Graham Dwyer wins legal action against State, receives boost in bid to appeal murder conviction

Graham Dwyer has received a boost in his bid to appeal his murder conviction after the High Court found Irish legislation used to access his phone records contravenes EU law and the European Convention on Human Rights (ECHR).

However, the court said it was not an automatic consequence of its decision that any convictions would be quashed.

Architect Dwyer (46) was sentenced to life imprisonment in April 2015 after a jury at the Central Criminal Court found him guilty of the murder of Elaine O’Hara.

Evidence relating to the use of mobile phones formed a crucial part of the case against him.

Dwyer, who denies killing the childcare worker, brought a challenge against provisions of 2011 Communications Act which allowed gardaí investigating Ms O’Hara’s death to obtain and use certain data, including phone records, as evidence against him during his lengthy trial.

This morning the High Court ruled provisions set out in Section 6 of the 2011 Act contravene EU law and the ECHR because there is no prior review by a court or an independent administrative authority for access to the telephony data.

In the proceedings, lawyers for Dwyer also argued sections of the Act were repugnant to the Constitution.

However, Mr Justice Tony O’Connor said the court would not be making a declaration on this issue.

Dwyer was not seeking to challenge his conviction in the proceedings.

However, today’s ruling is likely to have a bearing on a challenge to his conviction set to be heard by the Court of Appeal.

He was not present in court as the ruling was delivered and is currently incarcerated at the Midlands Prison.

Mr Justice O’Connor said it was not an automatic consequence of his decision that trials would collapse or that convictions would be quashed.

He said Dwyer would be obliged, in his appeal, to address rules regarding admissibility of evidence.

The judge referred to a Supreme Court case know as JC, which related to the admissibility of evidence.

In that case the Supreme Court ruled that evidence obtained in breach of an accused’s constitutional rights does not necessarily have to be excluded at trial if the breach involved was not conscious and deliberate.

Dwyer’s case centred on the European Courts of Justice’s decision in 2014 to strike down the EU directive underlying the 2011 Act.

Among the flaws that court identified was that the directive interfered more than was strictly necessary with fundamental rights to respect for private life and the protection of personal data. It also found the directive did not provide sufficient safeguards against the risk of abuse or unlawful access of data.

While other EU countries have taken steps to amend their national laws, Ireland has not done so.

Dwyer met childcare worker O’Hara online.

She disappeared in August 2012 and her remains were not found until 13 months later in a forest at Killakee in the Dublin Mountains.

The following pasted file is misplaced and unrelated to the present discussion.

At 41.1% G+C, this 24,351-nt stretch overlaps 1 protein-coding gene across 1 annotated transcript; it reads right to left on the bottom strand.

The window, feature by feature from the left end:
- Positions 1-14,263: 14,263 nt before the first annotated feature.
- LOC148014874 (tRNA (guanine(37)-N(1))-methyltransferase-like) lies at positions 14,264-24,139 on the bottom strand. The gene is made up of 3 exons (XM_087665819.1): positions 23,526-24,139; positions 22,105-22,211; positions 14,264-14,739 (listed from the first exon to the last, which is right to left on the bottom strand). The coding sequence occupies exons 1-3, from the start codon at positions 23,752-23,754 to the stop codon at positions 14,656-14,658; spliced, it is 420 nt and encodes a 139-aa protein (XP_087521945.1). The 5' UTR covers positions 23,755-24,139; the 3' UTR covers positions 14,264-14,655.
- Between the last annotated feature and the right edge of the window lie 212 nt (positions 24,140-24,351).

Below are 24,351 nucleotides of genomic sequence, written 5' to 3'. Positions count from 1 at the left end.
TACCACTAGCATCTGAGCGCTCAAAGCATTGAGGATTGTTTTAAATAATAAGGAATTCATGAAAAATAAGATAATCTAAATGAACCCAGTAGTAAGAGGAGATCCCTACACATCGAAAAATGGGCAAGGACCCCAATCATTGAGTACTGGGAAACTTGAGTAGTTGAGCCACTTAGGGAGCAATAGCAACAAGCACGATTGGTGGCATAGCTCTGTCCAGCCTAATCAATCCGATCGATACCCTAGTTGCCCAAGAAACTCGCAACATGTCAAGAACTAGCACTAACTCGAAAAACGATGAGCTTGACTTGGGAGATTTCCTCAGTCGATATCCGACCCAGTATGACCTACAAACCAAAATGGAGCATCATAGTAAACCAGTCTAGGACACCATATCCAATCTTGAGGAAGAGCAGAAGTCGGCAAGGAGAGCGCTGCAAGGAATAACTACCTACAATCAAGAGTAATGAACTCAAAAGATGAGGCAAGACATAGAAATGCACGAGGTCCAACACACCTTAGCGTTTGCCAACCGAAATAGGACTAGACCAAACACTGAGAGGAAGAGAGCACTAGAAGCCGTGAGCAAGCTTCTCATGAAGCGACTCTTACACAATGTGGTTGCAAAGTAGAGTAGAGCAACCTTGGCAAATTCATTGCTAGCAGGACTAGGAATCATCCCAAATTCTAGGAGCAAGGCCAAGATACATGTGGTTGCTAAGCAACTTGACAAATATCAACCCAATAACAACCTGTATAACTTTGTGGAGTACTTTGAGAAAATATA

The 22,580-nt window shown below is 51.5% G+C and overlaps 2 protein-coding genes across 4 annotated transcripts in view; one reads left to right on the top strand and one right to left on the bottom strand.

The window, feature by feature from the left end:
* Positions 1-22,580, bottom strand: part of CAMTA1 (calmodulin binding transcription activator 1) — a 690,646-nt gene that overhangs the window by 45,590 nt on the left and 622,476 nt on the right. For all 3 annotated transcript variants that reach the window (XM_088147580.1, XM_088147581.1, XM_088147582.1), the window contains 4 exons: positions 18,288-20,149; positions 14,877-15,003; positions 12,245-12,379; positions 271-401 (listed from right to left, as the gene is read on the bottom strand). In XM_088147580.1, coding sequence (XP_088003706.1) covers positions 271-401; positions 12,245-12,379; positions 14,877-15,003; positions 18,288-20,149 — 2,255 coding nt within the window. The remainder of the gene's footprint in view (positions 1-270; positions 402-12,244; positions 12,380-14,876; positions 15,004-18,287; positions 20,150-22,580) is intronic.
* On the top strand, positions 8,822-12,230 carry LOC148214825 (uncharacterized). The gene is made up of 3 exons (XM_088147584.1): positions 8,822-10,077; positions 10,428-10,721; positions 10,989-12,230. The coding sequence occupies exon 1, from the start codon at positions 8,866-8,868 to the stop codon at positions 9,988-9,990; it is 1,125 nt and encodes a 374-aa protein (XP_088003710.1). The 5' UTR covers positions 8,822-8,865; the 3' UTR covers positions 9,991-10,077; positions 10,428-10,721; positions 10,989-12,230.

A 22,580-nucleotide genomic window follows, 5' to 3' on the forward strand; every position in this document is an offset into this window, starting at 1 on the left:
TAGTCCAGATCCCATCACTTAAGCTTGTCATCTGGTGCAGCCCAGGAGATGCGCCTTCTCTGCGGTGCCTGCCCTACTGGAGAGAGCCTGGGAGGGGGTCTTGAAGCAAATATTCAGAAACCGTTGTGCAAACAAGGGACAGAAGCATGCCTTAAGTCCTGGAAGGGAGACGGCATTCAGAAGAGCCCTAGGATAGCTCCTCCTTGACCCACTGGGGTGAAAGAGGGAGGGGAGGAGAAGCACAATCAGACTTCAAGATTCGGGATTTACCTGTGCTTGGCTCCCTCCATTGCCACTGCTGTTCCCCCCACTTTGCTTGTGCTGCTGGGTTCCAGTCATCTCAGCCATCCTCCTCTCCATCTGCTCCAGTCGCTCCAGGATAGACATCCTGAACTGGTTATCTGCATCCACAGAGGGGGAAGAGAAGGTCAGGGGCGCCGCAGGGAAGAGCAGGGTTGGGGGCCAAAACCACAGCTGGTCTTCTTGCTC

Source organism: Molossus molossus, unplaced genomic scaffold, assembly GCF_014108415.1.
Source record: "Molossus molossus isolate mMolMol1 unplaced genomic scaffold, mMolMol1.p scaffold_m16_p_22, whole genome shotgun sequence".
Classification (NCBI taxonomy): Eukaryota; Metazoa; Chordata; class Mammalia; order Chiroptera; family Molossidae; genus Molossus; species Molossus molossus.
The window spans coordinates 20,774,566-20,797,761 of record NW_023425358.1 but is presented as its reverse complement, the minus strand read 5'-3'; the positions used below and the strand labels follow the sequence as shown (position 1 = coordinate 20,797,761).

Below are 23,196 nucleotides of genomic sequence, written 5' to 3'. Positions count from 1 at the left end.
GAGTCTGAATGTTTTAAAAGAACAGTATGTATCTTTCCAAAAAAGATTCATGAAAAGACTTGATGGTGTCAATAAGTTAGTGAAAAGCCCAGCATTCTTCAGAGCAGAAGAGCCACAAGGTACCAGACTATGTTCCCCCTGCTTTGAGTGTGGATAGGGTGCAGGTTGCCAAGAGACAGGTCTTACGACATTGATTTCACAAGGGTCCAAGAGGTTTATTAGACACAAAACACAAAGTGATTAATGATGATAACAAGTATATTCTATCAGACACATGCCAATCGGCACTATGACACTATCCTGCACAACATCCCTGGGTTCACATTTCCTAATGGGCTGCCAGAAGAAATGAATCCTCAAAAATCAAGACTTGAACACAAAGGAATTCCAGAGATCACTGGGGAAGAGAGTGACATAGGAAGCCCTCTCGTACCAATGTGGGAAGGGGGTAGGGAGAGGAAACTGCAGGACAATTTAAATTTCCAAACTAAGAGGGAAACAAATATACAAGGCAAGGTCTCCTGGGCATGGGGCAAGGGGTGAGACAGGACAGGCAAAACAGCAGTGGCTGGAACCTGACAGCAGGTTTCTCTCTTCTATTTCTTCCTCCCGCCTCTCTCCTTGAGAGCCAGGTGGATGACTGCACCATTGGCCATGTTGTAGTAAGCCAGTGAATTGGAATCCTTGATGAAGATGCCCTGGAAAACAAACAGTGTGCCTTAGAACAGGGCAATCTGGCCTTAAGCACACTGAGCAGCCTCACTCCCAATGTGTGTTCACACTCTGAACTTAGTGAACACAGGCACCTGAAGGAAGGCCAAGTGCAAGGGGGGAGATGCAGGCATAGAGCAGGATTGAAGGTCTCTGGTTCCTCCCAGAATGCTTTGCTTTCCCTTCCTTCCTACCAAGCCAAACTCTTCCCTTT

Mobile phone data obtained by gardaí had a large bearing on the investigation of her murder.

Using this 2011 Act, gardaí obtained data associated with Dwyer’s work mobile phone and other handsets discovered during the course of their investigation.

Using cell-site analysis, detectives were able to pinpoint roughly where Dwyer was at certain points in time based on the movements of his phone.

This assisted investigators to establish his routine in the months prior to Ms O’Hara’s disappearance.

Crucially, cell-site analysis was also able to link the movements of Dwyer’s work phone to those of a Nokia mobile phone discovered in the Vartry Reservoir in Co Wicklow in September 2013.

When Dwyer went somewhere, he tended to bring both phones with him.

This second handset, known as the “master” phone, was used by Dwyer to communicate with Ms O’Hara.

She used another Nokia handset, known as the “slave” phone, which gardaí recovered during the investigation. Both the “master” and “slave” phones were detected in Shankill, Co Dublin, on the night Ms O’Hara disappeared.

Detectives were also able to “resurrect” text messages from the phones, as well as messages that were backed up on a computer.

This enabled them to reconstruct conversations between Dwyer and his victim.

In a statement this afternoon, Justice Minister Charlie Flanagan described the ruling as “a very detailed and lengthy judgment in what is a very complex and dynamic area of the law”.

“The Court’s judgment will have to be considered very carefully in order to identify exactly what actions are necessary and the advice of the Attorney General will have to be taken in that regard.”

Mr Flanagan said it is “clear that the current legal framework allowing for access to communications meta-data to combat criminals and terrorists needs to be modernised in light of evolving jurisprudence”.

He said the Government is at an advanced stage in drafting a new Data Retention Bill which takes accounts of some aspects of today’s judgment.

“Mr Dwyer is, in separate legal proceedings, appealing against his conviction for murder and in those circumstances it would not be appropriate to make any comment on those details of the case. That appeal is a matter for the Courts,” the minister said.

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